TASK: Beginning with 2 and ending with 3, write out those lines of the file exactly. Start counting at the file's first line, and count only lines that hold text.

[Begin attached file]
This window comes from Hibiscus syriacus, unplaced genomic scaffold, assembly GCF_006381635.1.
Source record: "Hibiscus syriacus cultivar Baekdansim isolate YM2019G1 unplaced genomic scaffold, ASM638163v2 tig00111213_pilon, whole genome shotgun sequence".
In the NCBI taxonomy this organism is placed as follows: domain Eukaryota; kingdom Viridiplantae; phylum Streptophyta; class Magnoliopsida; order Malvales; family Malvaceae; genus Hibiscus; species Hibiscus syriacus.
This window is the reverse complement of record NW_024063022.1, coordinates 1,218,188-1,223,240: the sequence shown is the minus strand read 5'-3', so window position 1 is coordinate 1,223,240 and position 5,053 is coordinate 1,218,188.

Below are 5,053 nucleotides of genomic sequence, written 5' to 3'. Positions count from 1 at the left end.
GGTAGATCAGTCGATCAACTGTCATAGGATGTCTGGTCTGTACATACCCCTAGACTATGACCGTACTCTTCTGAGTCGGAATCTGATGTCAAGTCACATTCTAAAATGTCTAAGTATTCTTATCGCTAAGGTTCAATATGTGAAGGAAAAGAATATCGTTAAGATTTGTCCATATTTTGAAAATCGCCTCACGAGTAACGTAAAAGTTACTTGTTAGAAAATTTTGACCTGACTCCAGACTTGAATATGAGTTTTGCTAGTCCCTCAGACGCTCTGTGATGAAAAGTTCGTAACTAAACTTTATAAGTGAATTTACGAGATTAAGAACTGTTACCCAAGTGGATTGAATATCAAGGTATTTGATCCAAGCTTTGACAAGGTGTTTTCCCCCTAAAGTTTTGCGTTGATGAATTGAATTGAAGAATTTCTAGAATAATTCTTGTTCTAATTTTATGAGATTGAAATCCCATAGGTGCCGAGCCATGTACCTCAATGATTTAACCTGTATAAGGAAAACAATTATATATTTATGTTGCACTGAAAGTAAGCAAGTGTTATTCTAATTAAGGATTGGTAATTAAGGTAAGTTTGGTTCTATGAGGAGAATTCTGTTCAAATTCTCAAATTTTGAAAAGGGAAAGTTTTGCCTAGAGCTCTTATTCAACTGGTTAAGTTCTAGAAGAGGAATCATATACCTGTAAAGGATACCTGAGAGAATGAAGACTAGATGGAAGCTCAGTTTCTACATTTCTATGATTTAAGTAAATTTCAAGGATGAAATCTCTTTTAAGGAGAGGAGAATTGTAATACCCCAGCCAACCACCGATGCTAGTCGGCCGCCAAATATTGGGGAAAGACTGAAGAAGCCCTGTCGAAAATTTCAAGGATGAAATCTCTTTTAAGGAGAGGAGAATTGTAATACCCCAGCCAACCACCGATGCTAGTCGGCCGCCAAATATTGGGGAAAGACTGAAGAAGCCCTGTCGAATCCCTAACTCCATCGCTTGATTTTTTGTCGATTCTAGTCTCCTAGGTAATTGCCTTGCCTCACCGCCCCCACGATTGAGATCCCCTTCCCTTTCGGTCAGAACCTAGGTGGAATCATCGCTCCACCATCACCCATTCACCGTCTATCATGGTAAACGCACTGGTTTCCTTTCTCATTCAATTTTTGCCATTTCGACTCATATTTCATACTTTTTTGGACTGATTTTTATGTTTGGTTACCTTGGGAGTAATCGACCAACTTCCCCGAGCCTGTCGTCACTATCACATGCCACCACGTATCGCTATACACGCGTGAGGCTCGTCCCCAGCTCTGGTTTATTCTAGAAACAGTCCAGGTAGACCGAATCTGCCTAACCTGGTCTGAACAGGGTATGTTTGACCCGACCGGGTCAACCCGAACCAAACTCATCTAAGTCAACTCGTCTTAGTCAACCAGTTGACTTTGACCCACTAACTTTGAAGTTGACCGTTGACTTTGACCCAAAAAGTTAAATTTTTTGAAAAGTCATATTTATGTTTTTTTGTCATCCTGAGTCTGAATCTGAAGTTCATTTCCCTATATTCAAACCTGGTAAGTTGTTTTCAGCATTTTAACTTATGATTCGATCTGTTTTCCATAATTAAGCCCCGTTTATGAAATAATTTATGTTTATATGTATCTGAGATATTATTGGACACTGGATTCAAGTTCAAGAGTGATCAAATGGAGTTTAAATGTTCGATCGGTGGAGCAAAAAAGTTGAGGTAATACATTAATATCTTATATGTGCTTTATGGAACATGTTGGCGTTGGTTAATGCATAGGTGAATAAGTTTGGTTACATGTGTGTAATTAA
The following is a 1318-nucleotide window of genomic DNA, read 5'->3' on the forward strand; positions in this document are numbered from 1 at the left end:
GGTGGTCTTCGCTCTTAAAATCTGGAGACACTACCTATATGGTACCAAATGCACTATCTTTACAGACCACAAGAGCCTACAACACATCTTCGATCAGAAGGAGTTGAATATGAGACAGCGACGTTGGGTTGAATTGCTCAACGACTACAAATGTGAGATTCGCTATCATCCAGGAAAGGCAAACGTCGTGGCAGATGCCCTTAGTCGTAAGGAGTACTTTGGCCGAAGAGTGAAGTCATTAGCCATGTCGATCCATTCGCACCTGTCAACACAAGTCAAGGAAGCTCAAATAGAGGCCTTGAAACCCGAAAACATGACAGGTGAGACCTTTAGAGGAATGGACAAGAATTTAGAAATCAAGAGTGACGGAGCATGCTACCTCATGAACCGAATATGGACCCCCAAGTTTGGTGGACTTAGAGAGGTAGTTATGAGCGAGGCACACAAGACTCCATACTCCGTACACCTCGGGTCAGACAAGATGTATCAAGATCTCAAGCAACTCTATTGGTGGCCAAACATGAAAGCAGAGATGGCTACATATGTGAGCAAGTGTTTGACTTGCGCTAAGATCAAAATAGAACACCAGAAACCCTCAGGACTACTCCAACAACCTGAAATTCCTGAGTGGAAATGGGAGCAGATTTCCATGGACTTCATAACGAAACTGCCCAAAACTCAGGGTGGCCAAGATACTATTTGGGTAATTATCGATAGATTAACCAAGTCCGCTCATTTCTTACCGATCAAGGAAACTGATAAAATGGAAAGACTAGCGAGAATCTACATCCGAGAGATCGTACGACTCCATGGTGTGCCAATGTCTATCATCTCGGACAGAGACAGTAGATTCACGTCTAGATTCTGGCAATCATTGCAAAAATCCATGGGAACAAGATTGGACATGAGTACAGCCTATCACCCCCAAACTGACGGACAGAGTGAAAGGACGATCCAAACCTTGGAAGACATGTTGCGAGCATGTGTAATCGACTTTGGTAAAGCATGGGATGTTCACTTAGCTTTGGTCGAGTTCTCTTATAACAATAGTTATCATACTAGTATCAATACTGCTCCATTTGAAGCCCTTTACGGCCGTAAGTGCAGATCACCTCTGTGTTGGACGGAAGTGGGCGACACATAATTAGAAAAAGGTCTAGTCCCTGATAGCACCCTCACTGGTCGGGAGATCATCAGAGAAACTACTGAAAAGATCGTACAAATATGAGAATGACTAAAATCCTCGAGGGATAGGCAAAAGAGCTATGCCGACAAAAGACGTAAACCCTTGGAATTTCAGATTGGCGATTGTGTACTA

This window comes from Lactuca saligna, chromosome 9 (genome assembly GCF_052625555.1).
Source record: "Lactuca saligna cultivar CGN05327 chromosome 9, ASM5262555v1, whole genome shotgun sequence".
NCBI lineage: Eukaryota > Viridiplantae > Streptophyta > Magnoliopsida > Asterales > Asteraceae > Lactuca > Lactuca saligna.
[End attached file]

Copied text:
Source record: "Hibiscus syriacus cultivar Baekdansim isolate YM2019G1 unplaced genomic scaffold, ASM638163v2 tig00111213_pilon, whole genome shotgun sequence".
In the NCBI taxonomy this organism is placed as follows: domain Eukaryota; kingdom Viridiplantae; phylum Streptophyta; class Magnoliopsida; order Malvales; family Malvaceae; genus Hibiscus; species Hibiscus syriacus.